Ankara steps in after the US pulls out of the ambitious yet controversial Israel-Greece-Cyprus gas pipeline project.
Turkiye’s President Recep Tayyip Erdogan on Tuesday said his government is open to talks on finding a way to transport Israeli gas from the Mediterranean Sea to Europe via Turkiye.
“We can still do that,” he told journalists on his way back from Albania, referring to a years-old proposal to sell gas from offshore Israeli fields to European buyers through a network of Turkish pipelines.
Erdogan’s comments follow reports that the United States is no longer backing the ambitious EastMed gas pipeline.
The 1,900 km-long EastMed pipeline never made it off the drawing board. It would have traversed along the bottom of the sea and across land, connecting Israel, Greece, and Cyprus.
But it sidestepped Turkiye, which has the longest coastline in the Mediterranean, and has shown willingness to be part of transnational energy projects.
“These are win-win types of projects for everyone. Turkiye can be part of any energy project in the region,” says Mehmet Dogan, who heads GazDay, an energy consultancy.
“[The] best option for such a project to work out is to bring Israeli gas to Turkiye, which can consume part of it domestically and ship some of it to Europe,” he tells TRT World.
Turkiye has long aimed to be an energy hub, hosting gas pipelines that meet the needs of European consumers.
Transnational pipelines from Russia to Azerbaijan use Turkish lands straddling the Asian continent and Europe.
The 1,850 km-long Trans-Anatolian pipeline known as TANAP, which runs through Turkiye, connects Azerbaijan to Europe. Dogan says it has spare capacity that can be used to ship Israeli gas.
A pipe dream from start
Experts had doubted if the EastMed pipeline was worth the investment and headache it had caused to diplomats.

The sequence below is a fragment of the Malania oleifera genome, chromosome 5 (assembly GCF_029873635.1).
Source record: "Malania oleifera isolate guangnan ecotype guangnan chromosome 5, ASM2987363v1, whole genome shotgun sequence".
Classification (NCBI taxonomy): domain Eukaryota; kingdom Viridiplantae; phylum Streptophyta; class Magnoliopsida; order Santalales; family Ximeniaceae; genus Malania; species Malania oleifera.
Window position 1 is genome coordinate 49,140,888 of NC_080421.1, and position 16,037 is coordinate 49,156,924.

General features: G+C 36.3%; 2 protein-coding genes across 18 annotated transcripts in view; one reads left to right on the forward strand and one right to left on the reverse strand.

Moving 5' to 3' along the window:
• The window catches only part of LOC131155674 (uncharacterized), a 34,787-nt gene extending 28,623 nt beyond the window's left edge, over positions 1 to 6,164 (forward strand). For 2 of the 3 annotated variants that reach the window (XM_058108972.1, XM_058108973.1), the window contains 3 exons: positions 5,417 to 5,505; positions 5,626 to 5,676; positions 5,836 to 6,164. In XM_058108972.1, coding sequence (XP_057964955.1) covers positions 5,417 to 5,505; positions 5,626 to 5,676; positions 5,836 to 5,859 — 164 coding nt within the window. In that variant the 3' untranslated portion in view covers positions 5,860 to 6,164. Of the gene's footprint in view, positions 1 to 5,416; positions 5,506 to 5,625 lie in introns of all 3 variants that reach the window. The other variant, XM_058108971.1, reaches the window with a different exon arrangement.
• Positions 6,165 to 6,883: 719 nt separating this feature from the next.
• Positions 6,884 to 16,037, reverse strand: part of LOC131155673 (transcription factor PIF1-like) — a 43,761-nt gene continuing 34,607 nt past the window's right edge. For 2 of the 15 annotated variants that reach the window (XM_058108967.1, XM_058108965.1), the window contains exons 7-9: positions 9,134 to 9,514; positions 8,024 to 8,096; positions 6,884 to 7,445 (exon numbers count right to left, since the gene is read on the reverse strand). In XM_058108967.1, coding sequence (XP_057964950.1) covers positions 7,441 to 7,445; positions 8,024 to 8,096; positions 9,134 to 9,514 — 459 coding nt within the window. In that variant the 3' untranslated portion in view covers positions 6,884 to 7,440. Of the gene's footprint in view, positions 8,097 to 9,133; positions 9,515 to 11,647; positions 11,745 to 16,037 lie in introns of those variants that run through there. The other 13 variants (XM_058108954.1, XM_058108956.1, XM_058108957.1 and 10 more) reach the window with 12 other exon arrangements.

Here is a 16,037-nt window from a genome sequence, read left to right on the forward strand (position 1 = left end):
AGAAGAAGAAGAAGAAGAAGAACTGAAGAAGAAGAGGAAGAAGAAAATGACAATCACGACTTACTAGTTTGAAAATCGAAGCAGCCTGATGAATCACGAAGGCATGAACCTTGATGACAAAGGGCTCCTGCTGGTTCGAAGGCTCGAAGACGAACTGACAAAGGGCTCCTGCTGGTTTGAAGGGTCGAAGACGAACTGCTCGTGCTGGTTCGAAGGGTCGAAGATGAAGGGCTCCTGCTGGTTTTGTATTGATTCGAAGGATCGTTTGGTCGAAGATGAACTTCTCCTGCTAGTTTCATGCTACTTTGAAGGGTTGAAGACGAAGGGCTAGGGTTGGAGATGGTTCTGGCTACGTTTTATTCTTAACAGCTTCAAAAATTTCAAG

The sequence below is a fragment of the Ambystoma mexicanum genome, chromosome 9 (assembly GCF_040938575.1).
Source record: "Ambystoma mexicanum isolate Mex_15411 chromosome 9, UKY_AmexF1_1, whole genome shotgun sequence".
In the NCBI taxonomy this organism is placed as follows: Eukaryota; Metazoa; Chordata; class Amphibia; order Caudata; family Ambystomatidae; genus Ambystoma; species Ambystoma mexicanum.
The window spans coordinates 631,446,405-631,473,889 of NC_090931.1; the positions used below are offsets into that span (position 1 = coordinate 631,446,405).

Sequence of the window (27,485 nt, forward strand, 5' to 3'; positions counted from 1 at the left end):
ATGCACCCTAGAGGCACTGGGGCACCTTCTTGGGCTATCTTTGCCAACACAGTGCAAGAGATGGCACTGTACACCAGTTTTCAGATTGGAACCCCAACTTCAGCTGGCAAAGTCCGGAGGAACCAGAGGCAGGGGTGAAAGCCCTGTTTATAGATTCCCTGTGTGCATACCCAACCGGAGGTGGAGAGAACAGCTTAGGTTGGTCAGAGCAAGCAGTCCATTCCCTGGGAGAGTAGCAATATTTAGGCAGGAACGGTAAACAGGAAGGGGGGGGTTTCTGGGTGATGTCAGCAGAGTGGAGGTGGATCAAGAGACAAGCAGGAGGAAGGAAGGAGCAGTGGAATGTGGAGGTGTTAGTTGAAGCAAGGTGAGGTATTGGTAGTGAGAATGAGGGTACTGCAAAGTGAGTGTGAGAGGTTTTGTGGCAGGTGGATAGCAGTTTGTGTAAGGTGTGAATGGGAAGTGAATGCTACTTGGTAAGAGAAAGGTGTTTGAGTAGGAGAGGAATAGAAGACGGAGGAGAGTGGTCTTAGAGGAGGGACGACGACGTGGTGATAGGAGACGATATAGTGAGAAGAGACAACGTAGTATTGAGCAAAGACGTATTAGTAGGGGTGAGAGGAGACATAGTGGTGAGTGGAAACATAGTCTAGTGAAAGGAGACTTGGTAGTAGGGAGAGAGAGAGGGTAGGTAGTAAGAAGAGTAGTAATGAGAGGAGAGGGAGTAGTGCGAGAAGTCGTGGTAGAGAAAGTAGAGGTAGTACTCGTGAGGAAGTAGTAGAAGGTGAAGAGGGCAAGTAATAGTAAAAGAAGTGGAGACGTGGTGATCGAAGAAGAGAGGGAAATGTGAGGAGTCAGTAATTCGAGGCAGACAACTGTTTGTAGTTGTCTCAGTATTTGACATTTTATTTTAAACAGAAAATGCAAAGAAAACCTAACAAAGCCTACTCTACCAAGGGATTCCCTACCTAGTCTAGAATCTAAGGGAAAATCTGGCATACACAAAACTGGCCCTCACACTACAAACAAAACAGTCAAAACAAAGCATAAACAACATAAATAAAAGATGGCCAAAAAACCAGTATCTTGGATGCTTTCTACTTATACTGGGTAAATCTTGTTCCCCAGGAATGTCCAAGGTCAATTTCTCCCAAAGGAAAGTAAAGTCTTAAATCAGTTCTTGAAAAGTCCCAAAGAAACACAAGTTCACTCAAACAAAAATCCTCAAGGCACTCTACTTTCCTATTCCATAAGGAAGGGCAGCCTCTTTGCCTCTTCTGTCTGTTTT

The pipeline would have been the longest to run under water and it would have cost between $7 billion and $11 billion. A high project cost translates into higher gas bills for European consumers.
Conflicting claims over maritime boundaries in the Eastern Mediterranean between Turkiye and Greece required tedious and difficult negotiations for construction even to start.
Washington’s backing was crucial to wade through diplomatic and financial problems.
On January 10, a statement by the US embassy in Greece on “East Med Energy Cooperation” made no mention of the EastMed pipeline. It instead spoke about America’s support for electricity projects in the region.
In recent weeks, officials in the US President Joe Biden’s administration have conveyed similar messages to Israel, Greece and Cyprus.
With the US out of the picture and the EastMed pipeline shelved, there’s a good chance that Turkiye and Israel could seek rapprochement, as hinted by Erdogan, says Dr Oktay Tanrisever, an international relations professor at the Middle East Technical University in Ankara.
“Turkiye and Israel have been trying to normalise relations for some time. But differences over Eastern Mediterranean kept coming in their way,” he tells TRT World.
“With the latest US contribution to the story, the Israeli authorities now have room for manoeuvring. They can tell their Greek counterparts that they cannot be part of the project because the US is no longer supporting it. It lets Israel save face and allows it to shift priority to Turkiye from Greece.”
Turkiye’s relations with Israel were strained in the aftermath of the 2010 Gaza flotilla raid in which Israeli soldiers killed nine Turkish activists who were trying to ship aid to Palestinians.
But the two sides have maintained diplomatic and economic ties while avoiding any serious escalation.
In 2016, Ankara and Tel Aviv were in talks to build a pipeline to connect Israeli gas to Turkiye’s pipeline system for onward delivery to Europe.
The discovery of large gas reserves off the coast of Israel in the Mediterranean Sea has shaped Tel Aviv’s diplomatic ties in the region.
Some officials see Israeli gas as Europe’s answer to reducing dependency on Russia's natural gas imports.
The European Union meets 40 percent of its natural gas requirement with imports from Russia. However, differences over Ukraine and Crimea have raised concerns about the EU’s energy security.
The EastMed pipeline would have passed through a region which Turkiye claims as its own under a 2019 maritime deal with the UN-recognised Government of National Accord in Libya.